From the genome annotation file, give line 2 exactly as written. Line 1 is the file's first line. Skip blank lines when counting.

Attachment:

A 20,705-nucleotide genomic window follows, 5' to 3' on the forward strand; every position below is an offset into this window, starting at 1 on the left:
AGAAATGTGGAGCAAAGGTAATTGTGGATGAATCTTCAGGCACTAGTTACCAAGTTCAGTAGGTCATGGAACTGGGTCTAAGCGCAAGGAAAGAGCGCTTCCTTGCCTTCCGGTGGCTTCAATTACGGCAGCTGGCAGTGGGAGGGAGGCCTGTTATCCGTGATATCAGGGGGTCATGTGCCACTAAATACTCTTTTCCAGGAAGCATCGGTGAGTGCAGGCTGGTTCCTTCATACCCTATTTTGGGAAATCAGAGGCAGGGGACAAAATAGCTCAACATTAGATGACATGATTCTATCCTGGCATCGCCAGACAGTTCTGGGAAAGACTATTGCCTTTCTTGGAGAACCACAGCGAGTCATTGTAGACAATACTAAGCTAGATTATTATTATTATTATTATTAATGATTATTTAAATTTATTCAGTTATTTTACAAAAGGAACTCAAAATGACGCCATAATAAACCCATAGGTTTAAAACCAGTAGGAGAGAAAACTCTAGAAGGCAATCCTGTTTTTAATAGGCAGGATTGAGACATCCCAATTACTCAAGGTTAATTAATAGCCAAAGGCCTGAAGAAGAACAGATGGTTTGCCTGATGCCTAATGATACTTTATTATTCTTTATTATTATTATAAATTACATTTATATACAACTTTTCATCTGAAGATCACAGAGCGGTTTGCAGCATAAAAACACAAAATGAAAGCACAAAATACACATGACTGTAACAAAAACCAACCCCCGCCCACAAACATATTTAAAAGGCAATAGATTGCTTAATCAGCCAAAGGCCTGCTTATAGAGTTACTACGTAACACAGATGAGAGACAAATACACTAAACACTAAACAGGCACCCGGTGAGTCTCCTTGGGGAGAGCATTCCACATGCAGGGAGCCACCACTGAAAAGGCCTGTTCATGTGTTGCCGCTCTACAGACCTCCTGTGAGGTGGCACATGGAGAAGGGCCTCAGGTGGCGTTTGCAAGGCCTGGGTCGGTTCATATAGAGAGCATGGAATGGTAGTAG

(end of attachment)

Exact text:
AGAAATGTGGAGCAAAGGTAATTGTGGATGAATCTTCAGGCACTAGTTACCAAGTTCAGTAGGTCATGGAACTGGGTCTAAGCGCAAGGAAAGAGCGCTTCCTTGCCTTCCGGTGGCTTCAATTACGGCAGCTGGCAGTGGGAGGGAGGCCTGTTATCCGTGATATCAGGGGGTCATGTGCCACTAAATACTCTTTTCCAGGAAGCATCGGTGAGTGCAGGCTGGTTCCTTCATACCCTATTTTGGGAAATCAGAGGCAGGGGACAAAATAGCTCAACATTAGATGACATGATTCTATCCTGGCATCGCCAGACAGTTCTGGGAAAGACTATTGCCTTTCTTGGAGAACCACAGCGAGTCATTGTAGACAATACTAAGCTAGATTATTATTATTATTATTATTAATGATTATTTAAATTTATTCAGTTATTTTACAAAAGGAACTCAAAATGACGCCATAATAAACCCATAGGTTTAAAACCAGTAGGAGAGAAAACTCTAGAAGGCAATCCTGTTTTTAATAGGCAGGATTGAGACATCCCAATTACTCAAGGTTAATTAATAGCCAAAGGCCTGAAGAAGAACAGATGGTTTGCCTGATGCCTAATGATACTTTATTATTCTTTATTATTATTATAAATTACATTTATATACAACTTTTCATCTGAAGATCACAGAGCGGTTTGCAGCATAAAAACACAAAATGAAAGCACAAAATACACATGACTGTAACAAAAACCAACCCCCGCCCACAAACATATTTAAAAGGCAATAGATTGCTTAATCAGCCAAAGGCCTGCTTATAGAGTTACTACGTAACACAGATGAGAGACAAATACACTAAACACTAAACAGGCACCCGGTGAGTCTCCTTGGGGAGAGCATTCCACATGCAGGGAGCCACCACTGAAAAGGCCTGTTCATGTGTTGCCGCTCTACAGACCTCCTGTGAGGTGGCACATGGAGAAGGGCCTCAGGTGGCGTTTGCAAGGCCTGGGTCGGTTCATATAGAGAGCATGGAATGGTAGTAG